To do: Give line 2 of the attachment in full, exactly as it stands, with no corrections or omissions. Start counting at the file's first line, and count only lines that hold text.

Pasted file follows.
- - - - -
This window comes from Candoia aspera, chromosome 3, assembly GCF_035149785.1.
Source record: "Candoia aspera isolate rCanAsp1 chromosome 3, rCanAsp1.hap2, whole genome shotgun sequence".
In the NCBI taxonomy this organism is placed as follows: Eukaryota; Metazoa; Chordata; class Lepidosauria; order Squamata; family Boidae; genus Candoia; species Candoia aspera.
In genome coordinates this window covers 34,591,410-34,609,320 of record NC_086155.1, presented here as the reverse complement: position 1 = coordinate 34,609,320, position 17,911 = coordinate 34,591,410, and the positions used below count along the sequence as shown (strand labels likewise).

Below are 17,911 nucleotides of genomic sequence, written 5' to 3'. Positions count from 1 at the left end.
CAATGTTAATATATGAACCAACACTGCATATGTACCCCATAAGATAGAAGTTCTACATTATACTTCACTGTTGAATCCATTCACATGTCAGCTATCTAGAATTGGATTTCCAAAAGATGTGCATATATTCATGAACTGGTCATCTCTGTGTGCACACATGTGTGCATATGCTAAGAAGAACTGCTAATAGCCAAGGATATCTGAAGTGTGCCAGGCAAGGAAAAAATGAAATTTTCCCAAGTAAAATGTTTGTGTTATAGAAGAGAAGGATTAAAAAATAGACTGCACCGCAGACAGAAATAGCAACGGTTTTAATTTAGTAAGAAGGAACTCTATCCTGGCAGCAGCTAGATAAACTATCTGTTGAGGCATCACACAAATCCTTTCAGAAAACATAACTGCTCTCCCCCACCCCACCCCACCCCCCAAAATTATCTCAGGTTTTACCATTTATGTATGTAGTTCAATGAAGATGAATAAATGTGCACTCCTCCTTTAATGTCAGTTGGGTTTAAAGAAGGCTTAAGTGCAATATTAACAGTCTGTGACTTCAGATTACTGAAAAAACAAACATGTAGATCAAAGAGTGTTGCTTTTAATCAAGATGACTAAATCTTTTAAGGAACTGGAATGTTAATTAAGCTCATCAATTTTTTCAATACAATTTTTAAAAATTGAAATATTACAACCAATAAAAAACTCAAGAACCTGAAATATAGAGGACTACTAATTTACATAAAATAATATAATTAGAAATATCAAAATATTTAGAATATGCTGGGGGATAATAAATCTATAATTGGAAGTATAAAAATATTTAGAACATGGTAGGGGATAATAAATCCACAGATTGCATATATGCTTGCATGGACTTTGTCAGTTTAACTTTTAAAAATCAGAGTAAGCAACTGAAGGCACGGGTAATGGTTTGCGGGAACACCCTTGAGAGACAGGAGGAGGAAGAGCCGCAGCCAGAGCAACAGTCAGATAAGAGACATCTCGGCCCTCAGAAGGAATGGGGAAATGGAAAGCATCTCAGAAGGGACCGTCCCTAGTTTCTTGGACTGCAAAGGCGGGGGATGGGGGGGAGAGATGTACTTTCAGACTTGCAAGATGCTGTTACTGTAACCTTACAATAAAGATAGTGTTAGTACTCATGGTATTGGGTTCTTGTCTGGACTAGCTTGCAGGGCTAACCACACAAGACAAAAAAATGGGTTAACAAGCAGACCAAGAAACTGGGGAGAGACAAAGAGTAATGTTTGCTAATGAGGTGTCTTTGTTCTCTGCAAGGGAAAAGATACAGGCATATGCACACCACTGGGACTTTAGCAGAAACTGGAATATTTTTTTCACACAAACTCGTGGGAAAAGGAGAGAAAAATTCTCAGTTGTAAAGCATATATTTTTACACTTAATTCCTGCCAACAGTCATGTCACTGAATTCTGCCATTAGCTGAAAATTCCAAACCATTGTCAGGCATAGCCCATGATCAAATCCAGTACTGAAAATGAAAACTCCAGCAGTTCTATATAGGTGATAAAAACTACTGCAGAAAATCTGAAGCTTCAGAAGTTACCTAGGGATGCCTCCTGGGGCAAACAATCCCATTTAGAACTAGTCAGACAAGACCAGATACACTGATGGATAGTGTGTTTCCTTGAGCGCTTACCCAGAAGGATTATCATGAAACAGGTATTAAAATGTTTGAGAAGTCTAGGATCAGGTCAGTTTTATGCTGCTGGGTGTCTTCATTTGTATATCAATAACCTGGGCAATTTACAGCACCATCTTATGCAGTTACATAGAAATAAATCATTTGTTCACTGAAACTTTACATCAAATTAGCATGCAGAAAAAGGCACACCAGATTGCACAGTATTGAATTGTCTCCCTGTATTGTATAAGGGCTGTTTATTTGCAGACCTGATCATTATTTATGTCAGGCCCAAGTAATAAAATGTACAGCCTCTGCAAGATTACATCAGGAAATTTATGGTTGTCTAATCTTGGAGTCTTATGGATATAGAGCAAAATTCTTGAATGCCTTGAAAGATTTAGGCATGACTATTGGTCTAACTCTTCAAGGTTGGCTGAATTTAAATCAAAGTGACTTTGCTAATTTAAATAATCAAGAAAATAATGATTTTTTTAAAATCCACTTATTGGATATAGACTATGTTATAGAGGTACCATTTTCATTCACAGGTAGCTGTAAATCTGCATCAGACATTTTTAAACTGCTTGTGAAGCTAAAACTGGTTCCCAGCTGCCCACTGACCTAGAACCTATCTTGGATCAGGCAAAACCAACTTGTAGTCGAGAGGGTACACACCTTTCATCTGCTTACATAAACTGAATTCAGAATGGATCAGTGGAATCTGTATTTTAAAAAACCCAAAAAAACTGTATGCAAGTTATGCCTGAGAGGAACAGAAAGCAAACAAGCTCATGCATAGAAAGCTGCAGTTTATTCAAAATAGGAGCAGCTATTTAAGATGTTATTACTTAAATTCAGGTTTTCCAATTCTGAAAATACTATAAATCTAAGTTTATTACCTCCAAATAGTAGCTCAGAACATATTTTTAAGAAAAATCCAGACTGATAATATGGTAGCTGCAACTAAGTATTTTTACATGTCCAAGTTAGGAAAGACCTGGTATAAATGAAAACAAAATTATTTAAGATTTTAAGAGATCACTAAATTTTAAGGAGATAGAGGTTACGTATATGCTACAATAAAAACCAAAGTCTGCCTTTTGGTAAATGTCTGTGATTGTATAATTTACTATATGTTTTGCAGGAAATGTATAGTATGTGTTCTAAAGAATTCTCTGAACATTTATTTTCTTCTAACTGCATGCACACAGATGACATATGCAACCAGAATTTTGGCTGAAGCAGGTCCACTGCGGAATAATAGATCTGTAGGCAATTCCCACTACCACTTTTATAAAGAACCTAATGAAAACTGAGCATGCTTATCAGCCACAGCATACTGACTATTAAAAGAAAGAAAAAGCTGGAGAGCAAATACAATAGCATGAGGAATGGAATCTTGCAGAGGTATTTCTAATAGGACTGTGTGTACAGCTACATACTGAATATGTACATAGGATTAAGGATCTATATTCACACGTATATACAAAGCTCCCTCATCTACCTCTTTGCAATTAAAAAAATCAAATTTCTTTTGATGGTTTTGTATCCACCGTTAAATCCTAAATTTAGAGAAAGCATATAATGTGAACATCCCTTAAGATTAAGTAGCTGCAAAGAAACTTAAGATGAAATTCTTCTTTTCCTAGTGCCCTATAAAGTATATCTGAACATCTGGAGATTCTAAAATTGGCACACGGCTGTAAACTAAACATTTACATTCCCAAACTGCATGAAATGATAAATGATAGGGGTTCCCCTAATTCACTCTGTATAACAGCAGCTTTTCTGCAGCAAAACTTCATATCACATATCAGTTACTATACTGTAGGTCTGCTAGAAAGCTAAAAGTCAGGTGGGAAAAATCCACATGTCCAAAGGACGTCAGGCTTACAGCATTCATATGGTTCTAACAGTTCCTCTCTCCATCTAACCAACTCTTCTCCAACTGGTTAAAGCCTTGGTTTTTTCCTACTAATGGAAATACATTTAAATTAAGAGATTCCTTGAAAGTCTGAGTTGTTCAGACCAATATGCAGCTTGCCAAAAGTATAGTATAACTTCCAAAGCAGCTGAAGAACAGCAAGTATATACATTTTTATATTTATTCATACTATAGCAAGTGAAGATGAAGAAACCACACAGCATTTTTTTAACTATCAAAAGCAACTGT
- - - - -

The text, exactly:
Source record: "Candoia aspera isolate rCanAsp1 chromosome 3, rCanAsp1.hap2, whole genome shotgun sequence".